When it comes to the health of our hearts, the food we eat matters. According to the National Institutes of Health, the standard “Western diet” that most Americans consume — low in produce, whole grains, fish, plant-based protein and fiber, and high in sodium, added sugar, unhealthy fats and highly processed foods — is linked to increased risk of developing cardiovascular disease. It can feel overwhelming to try to pick out foods that are good for our health, while also being affordable, accessible in our busy lives, and — perhaps most importantly — taste good.
“I always want my patients to know that they don’t have to eat food they don’t like, because there are so many options out there that taste great while also being great for our bodies,” said Jean Copeland, RDN, LD, a clinical dietitian nutritionist with the Heart & Vascular Center at Dartmouth Health’s Dartmouth Hitchcock Medical Center. “In fact, making some easy swaps in certain ingredients can take most of the recipes we love from being not the best choice, to something that’s filling, nutritious, and delicious.”
One item Copeland eats regularly that one might not think of as being the most heart-healthy: pancakes. “I make about eight pancakes on the weekend so I can eat them over the course of the week,” she said. “I eat three or four on the weekend, and then one each morning.”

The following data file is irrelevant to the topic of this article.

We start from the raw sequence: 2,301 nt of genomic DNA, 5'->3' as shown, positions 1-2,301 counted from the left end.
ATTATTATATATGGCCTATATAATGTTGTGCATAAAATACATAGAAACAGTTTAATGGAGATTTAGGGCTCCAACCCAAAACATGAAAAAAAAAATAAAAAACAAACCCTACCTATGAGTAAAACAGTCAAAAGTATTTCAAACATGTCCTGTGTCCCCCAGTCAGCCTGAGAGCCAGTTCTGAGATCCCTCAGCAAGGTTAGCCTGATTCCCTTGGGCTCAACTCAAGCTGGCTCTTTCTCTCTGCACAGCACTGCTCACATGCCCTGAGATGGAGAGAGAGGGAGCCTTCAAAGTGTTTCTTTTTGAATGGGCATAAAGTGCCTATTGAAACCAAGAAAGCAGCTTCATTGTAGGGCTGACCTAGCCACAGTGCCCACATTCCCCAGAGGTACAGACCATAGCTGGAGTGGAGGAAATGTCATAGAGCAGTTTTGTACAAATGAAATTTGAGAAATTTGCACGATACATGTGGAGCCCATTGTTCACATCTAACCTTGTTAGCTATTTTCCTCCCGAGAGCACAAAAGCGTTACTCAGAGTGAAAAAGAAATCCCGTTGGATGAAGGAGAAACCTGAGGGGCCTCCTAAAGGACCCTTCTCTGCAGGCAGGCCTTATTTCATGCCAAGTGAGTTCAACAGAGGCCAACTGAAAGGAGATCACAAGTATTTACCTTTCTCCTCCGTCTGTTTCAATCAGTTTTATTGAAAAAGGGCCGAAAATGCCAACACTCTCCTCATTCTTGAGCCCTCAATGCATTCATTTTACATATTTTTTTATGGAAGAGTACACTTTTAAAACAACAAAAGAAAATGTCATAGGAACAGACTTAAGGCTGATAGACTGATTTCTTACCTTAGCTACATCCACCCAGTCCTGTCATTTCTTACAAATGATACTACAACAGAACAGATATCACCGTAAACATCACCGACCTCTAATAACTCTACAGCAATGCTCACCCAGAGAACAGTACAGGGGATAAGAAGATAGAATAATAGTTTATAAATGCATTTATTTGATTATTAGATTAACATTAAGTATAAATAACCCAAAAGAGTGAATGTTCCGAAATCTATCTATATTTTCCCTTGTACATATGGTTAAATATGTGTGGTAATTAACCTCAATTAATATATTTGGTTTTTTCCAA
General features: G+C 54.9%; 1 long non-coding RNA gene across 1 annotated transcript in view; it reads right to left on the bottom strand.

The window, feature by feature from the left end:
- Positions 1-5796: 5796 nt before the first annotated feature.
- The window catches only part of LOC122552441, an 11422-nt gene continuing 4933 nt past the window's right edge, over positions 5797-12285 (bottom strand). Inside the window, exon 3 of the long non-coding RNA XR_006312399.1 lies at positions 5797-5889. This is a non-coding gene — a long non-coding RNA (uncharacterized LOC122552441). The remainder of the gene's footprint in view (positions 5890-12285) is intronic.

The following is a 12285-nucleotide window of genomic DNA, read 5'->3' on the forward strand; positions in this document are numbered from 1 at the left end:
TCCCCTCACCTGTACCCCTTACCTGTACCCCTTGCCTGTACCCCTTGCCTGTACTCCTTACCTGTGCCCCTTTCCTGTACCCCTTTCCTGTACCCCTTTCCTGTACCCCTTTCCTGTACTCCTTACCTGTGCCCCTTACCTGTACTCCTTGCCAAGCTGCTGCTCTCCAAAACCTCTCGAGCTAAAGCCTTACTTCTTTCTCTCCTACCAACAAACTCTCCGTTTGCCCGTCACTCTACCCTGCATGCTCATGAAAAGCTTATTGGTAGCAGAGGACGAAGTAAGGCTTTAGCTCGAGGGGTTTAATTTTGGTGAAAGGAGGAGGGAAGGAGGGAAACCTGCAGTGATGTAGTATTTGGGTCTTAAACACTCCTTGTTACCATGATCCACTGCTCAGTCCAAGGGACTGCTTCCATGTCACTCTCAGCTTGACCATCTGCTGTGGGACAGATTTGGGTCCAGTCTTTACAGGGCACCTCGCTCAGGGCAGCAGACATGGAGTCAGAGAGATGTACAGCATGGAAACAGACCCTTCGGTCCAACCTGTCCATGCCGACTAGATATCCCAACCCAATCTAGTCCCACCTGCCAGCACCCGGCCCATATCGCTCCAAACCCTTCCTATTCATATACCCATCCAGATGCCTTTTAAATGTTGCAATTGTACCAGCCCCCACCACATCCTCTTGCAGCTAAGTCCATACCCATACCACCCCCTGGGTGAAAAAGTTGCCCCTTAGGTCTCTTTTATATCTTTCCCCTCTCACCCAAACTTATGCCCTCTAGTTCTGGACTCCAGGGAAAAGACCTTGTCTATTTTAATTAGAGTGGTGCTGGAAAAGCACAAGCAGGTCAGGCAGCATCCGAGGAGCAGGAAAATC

The difference is what goes into the pancakes. Copeland makes hers with a base of chickpea flour in place of regular white flour, and a host of other ingredients known to promote cardiovascular health.
Chickpeas: “The chickpea flour helps us eat more of the legume family,” Copeland said. Studies of the Dietary Approaches to Stop Hypertension, or DASH, diet show that eating a minimum of three cups per week of legumes can help reduce blood pressure due to their potassium and magnesium content.
Flaxseed: Used in place of eggs in this recipe, flaxseed meal adds omega-3 fats, which help to reduce inflammation and provides soluble fiber, which improves digestion. “Seeds like flaxseed and pumpkin seeds are excellent sources of minerals to support healthy blood pressure, including potassium and magnesium,” Copeland said.
Walnuts: These nuts are another great source of omega-3 fats, which help to reduce inflammation, and provides minerals which are often low in most American diets.
Cinnamon: “Spices help to reduce inflammation,” Copeland said. “Consuming one and one-half teaspoons daily of cinnamon has been shown to help manage blood glucose.”
Makes 8 pancakes
½ cup chickpea flour
½ cup flax meal
½ cup walnuts, chopped
1 tablespoon cinnamon
1 cup orange juice
½ teaspoon vanilla
¼ teaspoon baking soda
Spray vegetable oil onto skillet and heat. Combine all ingredients except baking soda, until well-blended. Allow the flax meal to thicken the batter by letting the batter stand for a few minutes before adding the baking soda. Add the baking soda and blend well, then scoop or pour batter onto hot skillet and cook until edges dry and bubbles cover pancake. Turn. Serve with unsweetened yogurt, berries and/or unsalted pumpkin seeds.